Special Issue "Religious Conflict and Coexistence: The Korean Context and Beyond"

A special issue of Religions (ISSN 2077-1444).

Deadline for manuscript submissions: closed (31 March 2020).

Special Issue Editors

Prof. Dr. Yohan Yoo
Website
Guest Editor
College of Humanities, Seoul National University, 1 Gwanak-ro, Gwanak-gu, Seoul, South Korea
Interests: Comparative religion; Korean shamanism; religion and mythology; Korean Christianity
Prof. Dr. Song-Chong Lee
Website SciProfiles
Guest Editor
Religious Studies Faculty, University of Findlay, 1000 N. Main St., Findlay, OH 45840, USA
Interests: Korean religion and society; cosmopolitanism; neo-Confucianism; Ham Seok-Heon
Special Issues and Collections in MDPI journals

Special Issue Information

Dear Colleagues,

This Special Issue is dedicated to papers presented to the World Religion Forum (WRF) held 4–5 October 2019, in the city of Jeonju, Korea. The WRF is a special program of Jeonju’s larger city festival called the World Religious Culture Festival, which was hosted and sponsored by the World Religious Peace Committee (WRPC) and the Ministry of Culture, Sports, and Tourism of Korea. The WRF aimed at exploring the impact of religion on life and society, with focus on its paradoxical nature contributing to both peace building and violent conflict. The WRPC has recognized the positive function of religion, for example, as shown dramatically in the contribution of Sant’Egidio to the peace accords in Mozambique in 1992 and the active diplomatic role of religious leaders in preventing the reemergence of war in Angola in 1998. It is also aware of the contribution of religion to the escalation of conflicts as revealed in major sectarian and religious tensions caused as a result of a variety of political crisis. Therefore, alongside the collaborative effort of the WRPC and the City of Jeonju to promote the deep religious history of the city, which is well-known for the first Catholic martyrdom in Korea and historically and religiously important sites (Martyrs Mountain’s Shrine, the Jeondong Cathedral, the Donggosa Temple, the Jeonju Hyanggyo, etc.), and to brand the city as a mecca for religious tourism, the conference intended to not only provide a meaningful venue for international scholarly discussion on the role of religion but also share with the public civic virtues, for the common good, expressed by various religious traditions. This Special Issue features wide-ranging themes relevant to the conference title, “Religious Conflict and Coexistence: The Korean Context and Beyond.” As this conference title indicates, while most papers were prepared for the Korean context, some deal with non-Korean topics, intended to bring the Korean audience new perspectives on and new insights into the merits and demerits of religion.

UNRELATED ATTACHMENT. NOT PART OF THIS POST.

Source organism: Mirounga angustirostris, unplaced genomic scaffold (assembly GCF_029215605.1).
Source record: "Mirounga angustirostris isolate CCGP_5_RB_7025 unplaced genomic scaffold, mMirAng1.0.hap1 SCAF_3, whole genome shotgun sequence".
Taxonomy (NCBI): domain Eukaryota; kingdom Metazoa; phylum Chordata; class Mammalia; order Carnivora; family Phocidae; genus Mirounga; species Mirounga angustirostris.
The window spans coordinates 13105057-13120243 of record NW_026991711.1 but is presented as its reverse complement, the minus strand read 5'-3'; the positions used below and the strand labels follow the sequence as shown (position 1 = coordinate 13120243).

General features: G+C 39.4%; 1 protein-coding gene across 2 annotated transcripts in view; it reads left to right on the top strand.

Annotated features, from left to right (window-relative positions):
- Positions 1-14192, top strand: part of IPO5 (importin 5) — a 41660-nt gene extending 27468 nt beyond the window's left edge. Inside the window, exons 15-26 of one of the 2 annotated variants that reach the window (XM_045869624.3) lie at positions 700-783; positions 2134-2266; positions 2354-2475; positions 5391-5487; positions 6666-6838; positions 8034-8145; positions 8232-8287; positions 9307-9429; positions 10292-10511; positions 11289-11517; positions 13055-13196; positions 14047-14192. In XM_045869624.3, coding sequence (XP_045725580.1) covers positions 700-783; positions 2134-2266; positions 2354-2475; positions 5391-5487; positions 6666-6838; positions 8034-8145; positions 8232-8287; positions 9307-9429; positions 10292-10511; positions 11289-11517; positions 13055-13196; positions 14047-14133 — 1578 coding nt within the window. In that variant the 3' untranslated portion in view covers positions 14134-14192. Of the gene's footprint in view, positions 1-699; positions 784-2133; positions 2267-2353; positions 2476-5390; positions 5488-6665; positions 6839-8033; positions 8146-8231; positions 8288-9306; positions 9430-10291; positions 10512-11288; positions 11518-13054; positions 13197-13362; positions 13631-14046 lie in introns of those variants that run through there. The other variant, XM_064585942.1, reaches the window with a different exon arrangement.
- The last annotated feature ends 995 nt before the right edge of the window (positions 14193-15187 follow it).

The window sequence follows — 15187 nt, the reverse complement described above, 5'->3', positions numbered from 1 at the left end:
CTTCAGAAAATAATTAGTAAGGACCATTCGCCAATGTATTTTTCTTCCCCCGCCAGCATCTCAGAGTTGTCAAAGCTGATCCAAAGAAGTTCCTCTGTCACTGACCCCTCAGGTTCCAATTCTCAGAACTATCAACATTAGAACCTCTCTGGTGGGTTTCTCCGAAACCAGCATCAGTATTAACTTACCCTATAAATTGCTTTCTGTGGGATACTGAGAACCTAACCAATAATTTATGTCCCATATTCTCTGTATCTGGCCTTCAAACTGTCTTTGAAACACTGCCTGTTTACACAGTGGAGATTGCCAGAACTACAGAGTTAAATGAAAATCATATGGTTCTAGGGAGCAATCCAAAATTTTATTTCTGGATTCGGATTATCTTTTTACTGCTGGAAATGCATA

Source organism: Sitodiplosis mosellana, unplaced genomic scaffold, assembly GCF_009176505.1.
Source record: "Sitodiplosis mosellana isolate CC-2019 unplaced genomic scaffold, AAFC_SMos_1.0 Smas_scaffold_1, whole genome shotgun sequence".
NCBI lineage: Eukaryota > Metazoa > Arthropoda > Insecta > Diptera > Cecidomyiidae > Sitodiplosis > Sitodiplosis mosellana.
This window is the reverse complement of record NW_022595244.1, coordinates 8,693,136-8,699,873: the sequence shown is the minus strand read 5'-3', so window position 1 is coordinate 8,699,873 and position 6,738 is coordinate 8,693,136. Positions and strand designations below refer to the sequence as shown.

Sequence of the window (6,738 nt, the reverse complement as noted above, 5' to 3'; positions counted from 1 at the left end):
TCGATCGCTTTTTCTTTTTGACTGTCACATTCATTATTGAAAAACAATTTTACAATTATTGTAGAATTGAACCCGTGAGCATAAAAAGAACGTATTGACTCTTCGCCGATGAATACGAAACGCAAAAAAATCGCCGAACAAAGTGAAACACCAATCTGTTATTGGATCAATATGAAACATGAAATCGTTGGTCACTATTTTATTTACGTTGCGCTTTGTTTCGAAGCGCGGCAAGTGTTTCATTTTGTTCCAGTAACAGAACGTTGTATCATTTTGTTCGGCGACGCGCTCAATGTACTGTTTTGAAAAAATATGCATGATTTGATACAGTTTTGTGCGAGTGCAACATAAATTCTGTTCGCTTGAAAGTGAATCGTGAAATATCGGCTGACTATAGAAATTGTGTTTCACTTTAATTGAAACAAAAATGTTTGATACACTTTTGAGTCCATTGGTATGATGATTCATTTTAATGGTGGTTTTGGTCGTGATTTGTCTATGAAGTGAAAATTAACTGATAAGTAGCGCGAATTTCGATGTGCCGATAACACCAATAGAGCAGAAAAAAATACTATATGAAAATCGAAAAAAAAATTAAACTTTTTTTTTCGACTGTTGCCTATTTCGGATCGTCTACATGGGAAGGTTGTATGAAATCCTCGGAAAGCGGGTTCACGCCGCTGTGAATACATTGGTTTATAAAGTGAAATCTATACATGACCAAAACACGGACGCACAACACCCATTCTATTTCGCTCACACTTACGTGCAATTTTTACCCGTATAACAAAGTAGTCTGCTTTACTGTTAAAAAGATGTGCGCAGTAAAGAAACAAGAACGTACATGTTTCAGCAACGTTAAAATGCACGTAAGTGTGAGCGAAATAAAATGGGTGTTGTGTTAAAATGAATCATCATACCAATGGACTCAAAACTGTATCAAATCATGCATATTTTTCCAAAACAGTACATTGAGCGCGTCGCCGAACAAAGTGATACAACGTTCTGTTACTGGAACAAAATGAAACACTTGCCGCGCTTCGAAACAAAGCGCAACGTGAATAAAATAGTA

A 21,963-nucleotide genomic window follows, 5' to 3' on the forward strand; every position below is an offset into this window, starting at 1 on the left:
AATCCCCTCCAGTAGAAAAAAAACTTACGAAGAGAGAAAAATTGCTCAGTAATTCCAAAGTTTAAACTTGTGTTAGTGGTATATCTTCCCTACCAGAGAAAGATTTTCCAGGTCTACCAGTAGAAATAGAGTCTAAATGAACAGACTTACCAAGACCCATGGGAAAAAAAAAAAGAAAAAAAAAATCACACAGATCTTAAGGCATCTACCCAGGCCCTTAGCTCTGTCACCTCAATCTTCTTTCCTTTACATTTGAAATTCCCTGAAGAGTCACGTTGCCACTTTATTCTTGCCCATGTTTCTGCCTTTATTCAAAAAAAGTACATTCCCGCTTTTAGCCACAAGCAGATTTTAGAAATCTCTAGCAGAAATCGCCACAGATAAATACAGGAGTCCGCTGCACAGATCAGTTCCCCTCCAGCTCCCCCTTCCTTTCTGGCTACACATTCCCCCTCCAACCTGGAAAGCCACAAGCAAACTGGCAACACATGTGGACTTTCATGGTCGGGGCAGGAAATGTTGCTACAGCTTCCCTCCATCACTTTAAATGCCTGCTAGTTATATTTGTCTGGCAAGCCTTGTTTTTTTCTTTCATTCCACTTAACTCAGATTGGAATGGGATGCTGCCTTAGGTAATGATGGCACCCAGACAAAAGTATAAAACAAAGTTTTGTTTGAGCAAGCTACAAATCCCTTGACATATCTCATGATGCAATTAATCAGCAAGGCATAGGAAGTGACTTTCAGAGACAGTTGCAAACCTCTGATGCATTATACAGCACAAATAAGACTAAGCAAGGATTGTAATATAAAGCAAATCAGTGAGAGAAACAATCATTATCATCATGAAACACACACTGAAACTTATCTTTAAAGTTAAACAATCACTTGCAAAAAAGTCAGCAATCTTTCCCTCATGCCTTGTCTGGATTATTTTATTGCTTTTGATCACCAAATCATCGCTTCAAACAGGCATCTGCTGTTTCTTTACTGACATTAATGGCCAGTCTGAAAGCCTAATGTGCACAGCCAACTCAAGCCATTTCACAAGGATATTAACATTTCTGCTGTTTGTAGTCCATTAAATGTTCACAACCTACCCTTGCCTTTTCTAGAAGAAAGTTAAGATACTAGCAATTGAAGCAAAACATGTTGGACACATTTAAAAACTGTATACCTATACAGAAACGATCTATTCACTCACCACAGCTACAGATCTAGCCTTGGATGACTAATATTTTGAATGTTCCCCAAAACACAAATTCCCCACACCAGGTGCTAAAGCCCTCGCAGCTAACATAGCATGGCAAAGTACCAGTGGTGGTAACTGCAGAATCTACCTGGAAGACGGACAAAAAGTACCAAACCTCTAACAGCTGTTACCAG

Prof. Dr. Yohan Yoo
Prof. Dr. Song-Chong Lee
Guest Editors

Manuscript Submission Information

Manuscripts should be submitted online at www.mdpi.com by registering and logging in to this website. Once you are registered, click here to go to the submission form. Manuscripts can be submitted until the deadline. All papers will be peer-reviewed. Accepted papers will be published continuously in the journal (as soon as accepted) and will be listed together on the special issue website. Research articles, review articles as well as short communications are invited. For planned papers, a title and short abstract (about 100 words) can be sent to the Editorial Office for announcement on this website.